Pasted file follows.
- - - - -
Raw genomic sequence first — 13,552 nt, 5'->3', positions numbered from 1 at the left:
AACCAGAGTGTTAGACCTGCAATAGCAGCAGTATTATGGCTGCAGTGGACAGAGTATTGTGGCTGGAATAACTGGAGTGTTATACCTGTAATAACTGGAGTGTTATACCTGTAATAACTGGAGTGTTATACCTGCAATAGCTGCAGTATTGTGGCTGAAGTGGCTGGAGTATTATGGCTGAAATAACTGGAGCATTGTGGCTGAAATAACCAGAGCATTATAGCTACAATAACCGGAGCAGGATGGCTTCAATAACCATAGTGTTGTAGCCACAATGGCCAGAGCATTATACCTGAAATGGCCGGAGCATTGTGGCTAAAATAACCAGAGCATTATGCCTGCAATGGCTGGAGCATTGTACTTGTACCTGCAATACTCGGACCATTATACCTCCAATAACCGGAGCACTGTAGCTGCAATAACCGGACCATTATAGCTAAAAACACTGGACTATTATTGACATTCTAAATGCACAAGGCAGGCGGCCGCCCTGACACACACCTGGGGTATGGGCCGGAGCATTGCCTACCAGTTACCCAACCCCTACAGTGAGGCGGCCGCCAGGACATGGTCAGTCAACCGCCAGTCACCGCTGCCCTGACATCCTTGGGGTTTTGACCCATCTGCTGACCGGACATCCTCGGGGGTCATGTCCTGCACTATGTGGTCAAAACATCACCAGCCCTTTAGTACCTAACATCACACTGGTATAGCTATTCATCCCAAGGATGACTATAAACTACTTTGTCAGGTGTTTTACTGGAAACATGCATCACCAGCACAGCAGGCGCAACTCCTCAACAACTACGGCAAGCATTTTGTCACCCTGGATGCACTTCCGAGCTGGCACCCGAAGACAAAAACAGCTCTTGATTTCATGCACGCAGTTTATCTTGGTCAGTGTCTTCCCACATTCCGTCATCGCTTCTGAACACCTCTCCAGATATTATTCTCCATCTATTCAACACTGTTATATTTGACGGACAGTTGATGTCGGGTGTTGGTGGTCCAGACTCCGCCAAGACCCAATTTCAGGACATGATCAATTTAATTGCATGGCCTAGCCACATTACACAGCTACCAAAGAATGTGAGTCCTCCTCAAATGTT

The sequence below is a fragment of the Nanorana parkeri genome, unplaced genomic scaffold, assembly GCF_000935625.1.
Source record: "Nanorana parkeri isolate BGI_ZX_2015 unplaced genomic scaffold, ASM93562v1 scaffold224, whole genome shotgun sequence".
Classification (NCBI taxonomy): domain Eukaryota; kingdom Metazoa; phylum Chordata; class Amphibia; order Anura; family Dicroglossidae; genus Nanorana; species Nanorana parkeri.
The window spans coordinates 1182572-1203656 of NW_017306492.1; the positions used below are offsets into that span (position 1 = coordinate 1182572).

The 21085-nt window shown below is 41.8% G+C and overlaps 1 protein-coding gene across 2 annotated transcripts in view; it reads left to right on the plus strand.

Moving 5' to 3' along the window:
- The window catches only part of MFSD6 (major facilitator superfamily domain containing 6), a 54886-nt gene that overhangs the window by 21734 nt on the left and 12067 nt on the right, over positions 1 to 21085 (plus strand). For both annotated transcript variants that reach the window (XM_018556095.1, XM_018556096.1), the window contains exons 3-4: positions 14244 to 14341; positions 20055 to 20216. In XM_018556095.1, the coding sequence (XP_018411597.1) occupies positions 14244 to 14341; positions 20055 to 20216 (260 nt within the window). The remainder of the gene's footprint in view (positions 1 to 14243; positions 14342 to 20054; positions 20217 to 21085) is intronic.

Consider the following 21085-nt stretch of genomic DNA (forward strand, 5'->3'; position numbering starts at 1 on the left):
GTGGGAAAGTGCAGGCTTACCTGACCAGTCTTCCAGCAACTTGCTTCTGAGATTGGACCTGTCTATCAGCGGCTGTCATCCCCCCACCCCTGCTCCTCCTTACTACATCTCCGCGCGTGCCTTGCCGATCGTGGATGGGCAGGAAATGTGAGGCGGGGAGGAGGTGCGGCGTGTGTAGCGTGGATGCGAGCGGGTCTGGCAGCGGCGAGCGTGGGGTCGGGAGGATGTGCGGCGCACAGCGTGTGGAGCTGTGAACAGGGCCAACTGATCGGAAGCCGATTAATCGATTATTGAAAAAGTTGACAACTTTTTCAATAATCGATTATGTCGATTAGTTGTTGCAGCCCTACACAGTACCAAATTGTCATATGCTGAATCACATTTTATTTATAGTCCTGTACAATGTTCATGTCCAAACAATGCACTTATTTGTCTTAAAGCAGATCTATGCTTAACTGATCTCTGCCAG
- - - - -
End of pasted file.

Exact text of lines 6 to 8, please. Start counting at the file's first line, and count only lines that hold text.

The window spans coordinates 1182572-1203656 of NW_017306492.1; the positions used below are offsets into that span (position 1 = coordinate 1182572).

The 21085-nt window shown below is 41.8% G+C and overlaps 1 protein-coding gene across 2 annotated transcripts in view; it reads left to right on the plus strand.

Moving 5' to 3' along the window: